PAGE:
Funding sought for rural fire departments following wildfires
BY RHETT MORGAN World Staff Writer
Tuesday, September 04, 2012
9/04/12 at 7:22 AM
In Creek County, earth torched by ruinous wildfires is showing signs of healing.
"With the rain, we have green where there was black," said Carolyn Smythe, a captain with the Freedom Hill volunteer fire department in the northern part of the county. "In some places, you can't even see the scars."
The recovery could extend to rural and municipal fire departments by early 2013.
Creek County commissioners are discussing placing on the ballot in February a proposition for either a sales tax or property tax increase, Commissioner Newt Stephens said. Half of the money generated by the hike would be earmarked for roads and bridges, the balance for the county's fire districts, he said.
Creek County wildfires in August burned 58,500 acres, destroyed 376 homes and left homeless 75 Mannford Public Schools students and 30 Olive students. Hundreds of homes in Olive, Drumright, Mannford, Freedom Hill and other communities were evacuated because of the blazes.
"We're not looking to throw money at it," Stephens said. "We're not looking for a patch or a Band-Aid. We're looking for a solution."
Officials have talked about a 5 mill property tax hike, or $5 per $1,000 of assessed value, he said. That would raise property taxes an average of $35 to $50 per year and generate a total of about $2 million, Stephens said.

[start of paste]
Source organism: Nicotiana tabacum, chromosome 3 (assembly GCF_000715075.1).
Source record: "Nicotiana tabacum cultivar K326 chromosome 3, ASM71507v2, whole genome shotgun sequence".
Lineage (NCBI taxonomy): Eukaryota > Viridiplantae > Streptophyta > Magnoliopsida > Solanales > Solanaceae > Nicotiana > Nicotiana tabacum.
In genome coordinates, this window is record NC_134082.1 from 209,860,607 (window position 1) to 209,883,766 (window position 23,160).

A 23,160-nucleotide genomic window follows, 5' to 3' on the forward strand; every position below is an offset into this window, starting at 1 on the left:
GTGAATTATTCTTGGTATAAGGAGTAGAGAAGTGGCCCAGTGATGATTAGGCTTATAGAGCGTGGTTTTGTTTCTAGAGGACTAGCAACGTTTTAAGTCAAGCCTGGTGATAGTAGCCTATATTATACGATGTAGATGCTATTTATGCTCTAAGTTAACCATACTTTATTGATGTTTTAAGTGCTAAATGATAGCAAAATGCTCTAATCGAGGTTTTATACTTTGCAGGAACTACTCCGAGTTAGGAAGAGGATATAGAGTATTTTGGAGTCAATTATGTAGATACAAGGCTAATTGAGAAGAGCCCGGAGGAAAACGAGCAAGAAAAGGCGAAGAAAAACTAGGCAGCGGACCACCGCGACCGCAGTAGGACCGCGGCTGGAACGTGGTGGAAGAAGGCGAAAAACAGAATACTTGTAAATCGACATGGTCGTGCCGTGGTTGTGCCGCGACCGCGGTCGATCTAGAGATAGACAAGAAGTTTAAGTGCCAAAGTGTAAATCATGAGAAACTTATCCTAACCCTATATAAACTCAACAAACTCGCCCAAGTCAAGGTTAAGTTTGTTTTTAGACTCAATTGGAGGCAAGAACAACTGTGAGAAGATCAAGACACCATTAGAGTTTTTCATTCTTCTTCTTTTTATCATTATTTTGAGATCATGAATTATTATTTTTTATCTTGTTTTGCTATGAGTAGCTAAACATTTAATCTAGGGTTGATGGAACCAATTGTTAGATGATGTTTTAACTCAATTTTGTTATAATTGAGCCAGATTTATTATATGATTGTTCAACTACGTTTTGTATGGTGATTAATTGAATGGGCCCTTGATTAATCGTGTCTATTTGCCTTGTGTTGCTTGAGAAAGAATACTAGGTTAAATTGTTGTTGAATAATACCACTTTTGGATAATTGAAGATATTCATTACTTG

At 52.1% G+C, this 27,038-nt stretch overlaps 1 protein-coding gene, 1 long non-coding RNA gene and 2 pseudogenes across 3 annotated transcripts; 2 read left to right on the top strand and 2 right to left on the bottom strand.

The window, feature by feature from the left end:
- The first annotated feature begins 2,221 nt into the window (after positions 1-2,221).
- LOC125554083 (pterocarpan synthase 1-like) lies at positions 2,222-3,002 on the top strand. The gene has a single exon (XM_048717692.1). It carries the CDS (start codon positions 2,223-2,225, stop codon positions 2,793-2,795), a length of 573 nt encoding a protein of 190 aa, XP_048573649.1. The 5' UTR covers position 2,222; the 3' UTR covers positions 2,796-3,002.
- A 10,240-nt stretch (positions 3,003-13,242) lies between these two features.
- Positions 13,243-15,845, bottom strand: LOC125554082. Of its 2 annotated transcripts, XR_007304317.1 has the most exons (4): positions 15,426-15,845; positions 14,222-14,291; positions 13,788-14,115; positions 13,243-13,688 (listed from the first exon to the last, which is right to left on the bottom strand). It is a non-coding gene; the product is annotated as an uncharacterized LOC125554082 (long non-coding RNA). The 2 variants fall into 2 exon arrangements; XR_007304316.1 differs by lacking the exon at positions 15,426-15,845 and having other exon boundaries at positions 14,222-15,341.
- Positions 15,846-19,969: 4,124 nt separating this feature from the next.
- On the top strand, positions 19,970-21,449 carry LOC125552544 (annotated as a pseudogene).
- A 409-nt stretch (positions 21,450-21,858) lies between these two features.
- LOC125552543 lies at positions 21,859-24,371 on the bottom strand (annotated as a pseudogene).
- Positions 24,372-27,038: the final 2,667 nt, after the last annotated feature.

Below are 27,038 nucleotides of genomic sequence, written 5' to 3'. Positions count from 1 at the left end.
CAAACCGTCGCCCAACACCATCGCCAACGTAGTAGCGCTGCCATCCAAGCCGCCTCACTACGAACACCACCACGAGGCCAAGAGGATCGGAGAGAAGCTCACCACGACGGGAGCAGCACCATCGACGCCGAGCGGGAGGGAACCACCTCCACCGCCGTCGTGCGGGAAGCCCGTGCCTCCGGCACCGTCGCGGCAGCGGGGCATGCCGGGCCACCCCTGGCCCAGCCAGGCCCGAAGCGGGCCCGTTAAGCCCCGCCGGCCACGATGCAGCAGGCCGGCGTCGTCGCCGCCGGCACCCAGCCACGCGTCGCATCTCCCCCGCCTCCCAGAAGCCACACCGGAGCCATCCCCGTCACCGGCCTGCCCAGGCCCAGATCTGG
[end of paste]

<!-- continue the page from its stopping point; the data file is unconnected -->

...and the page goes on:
Commissioners also have discussed a third-cent sales tax increase that would bring in roughly $1.77 million annually, he said.
Twenty-five fire agencies serve Creek County, 20 of which are county-based, Stephens said.
"Most of them are running old forestry trucks," he said of the volunteer departments. "The reason forestry sold them was because they were worn out. This gives them an opportunity to buy equipment that these boys will be proud of and take care of.
"What we went through this year, as a commissioner I can't sit back and go, 'Hopefully, it won't happen again.' We have to learn from this stuff and proceed forward and protect the citizens. That's where the needs are, some big money to make a difference."
Bob Jones, executive director of Oklahoma Firefighters Pension and Retirement System, said the state has about 4,409 paid firefighters. Of the 8,409 volunteer firefighters, roughly two-thirds are in the pension system, he said.